Japanese researchers said Monday they had paved the way to develop an all-round vaccine to protect people from bird flu and its feared mutations.
The new method entails injecting into the body a tiny bit of fat, known as a liposome, which is carrying an antigen on its surface.
Current vaccines on bird flu rely on the immune system's ability to attack the virus itself but they become ineffective if the virus mutates.
The new method "targets the inside of the virus, rather than its surface," as the inside of the virus structure rarely changes, said Tetsuya Uchida, researcher at the National Institute of Infectious Diseases.
"It would stop the virus from replicating itself," he told AFP. "There is the possibility that this may lead to a vaccine that could work against multiple flu viruses."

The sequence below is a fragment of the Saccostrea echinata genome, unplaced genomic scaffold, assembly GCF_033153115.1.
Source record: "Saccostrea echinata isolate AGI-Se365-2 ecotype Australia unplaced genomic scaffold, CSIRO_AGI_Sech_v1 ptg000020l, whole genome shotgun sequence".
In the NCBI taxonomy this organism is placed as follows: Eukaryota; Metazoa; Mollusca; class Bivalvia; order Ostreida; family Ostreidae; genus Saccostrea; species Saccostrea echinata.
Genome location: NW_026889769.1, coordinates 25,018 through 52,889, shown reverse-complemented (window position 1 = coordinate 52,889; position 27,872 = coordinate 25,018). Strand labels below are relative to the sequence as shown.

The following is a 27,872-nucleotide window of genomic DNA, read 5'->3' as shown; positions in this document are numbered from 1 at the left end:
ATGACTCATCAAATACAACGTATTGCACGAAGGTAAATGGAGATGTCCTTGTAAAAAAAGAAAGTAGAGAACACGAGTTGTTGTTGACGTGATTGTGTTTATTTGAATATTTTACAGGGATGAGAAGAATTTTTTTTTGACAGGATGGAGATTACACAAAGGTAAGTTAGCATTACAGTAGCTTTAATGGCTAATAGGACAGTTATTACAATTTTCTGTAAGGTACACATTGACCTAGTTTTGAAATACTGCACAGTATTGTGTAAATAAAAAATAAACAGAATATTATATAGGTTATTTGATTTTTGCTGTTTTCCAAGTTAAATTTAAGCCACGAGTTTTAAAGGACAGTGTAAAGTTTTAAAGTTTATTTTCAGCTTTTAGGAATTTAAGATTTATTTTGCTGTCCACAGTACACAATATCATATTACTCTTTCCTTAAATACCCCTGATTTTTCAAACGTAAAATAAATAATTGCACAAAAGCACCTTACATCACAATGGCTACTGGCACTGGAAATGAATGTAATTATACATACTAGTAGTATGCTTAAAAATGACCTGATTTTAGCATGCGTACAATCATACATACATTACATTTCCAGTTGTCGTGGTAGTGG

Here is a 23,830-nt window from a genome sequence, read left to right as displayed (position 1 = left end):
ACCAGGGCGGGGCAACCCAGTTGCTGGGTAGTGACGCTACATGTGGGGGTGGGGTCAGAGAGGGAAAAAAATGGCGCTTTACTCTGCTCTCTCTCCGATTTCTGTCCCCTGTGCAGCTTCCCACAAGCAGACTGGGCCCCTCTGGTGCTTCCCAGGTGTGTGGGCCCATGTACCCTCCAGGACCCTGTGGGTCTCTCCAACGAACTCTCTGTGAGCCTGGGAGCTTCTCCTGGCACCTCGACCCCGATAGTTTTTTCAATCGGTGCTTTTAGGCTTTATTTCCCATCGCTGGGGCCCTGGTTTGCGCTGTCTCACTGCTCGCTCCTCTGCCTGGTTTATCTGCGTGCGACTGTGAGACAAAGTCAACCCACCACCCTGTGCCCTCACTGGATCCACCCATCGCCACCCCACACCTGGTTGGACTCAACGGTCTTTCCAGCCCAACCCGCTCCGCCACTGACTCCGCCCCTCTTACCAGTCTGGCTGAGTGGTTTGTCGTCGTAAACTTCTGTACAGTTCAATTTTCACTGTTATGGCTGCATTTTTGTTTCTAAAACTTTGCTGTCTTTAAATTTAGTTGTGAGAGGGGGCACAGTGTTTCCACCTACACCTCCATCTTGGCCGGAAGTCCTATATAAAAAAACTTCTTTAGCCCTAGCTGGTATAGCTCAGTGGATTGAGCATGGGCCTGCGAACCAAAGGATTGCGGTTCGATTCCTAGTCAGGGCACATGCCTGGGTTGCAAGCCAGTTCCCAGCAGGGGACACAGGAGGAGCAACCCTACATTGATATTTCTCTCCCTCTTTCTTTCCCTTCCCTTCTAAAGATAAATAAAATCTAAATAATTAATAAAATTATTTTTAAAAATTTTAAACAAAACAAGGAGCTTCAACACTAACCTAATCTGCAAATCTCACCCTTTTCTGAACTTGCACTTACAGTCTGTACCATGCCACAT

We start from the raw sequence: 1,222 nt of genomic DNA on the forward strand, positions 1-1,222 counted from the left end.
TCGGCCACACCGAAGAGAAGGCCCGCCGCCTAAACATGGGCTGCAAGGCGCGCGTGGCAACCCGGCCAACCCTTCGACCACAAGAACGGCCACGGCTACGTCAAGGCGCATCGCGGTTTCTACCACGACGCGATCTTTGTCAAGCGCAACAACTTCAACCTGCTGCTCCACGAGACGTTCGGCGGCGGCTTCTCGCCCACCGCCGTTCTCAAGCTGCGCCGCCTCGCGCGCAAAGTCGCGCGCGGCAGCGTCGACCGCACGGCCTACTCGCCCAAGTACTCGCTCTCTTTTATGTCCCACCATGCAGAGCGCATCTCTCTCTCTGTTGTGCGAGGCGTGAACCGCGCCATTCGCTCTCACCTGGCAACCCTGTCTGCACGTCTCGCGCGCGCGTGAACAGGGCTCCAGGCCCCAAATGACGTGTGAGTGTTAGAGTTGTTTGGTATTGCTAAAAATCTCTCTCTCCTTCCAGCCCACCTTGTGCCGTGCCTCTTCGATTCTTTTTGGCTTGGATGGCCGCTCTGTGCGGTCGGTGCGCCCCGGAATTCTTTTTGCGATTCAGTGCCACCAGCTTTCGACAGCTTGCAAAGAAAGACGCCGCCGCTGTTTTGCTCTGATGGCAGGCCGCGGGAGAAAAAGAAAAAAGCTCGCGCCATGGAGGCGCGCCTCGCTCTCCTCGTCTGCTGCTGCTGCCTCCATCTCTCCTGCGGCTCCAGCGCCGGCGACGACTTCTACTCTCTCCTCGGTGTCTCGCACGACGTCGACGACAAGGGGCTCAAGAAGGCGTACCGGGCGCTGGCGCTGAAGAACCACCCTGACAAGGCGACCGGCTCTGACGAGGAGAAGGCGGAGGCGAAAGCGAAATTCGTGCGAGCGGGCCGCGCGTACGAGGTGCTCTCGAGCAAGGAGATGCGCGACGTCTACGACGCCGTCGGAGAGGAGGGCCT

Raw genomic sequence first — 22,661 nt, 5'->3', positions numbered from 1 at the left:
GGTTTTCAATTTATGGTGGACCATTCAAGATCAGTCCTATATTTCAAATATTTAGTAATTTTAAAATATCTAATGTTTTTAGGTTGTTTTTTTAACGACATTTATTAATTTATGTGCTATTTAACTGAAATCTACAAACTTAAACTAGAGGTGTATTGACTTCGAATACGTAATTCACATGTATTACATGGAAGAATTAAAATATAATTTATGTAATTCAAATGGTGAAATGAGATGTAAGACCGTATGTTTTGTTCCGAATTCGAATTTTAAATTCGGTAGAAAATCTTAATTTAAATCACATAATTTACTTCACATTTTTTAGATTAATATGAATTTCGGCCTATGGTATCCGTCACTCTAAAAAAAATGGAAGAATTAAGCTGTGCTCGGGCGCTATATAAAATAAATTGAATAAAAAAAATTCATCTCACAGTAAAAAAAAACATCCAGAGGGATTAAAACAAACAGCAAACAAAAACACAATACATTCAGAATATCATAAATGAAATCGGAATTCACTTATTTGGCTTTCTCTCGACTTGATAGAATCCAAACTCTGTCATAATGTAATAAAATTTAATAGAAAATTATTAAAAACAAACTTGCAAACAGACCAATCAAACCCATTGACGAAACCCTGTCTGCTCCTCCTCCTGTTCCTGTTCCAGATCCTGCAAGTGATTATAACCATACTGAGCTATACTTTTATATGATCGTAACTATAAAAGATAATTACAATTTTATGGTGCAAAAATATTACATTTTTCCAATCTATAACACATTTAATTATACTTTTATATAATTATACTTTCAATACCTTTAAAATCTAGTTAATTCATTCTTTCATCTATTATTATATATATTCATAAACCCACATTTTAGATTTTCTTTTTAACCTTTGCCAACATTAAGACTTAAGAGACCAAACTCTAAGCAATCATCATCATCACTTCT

More than 200 people have died and poultry flocks have been devastated since the avian influenza broke out in 2003.
Human victims consist mostly of people in close contact with sick birds. But the World Health Organisation warns that a mutation of the bird flu virus could lead to a pandemic killing millions worldwide.
The Japanese researchers have conducted tests on mice which found that the method was effective on different strains of the bird flu virus.
The team aims to start tests using mice planted with human genes from April, Uchida said, adding it would be years until their research is put to practical use as a flu vaccine.
The study is being jointly conducted by researchers from the national institute, Hokkaido University, Saitama Medical University and NOF Corp., a leading chemicals company based in Tokyo.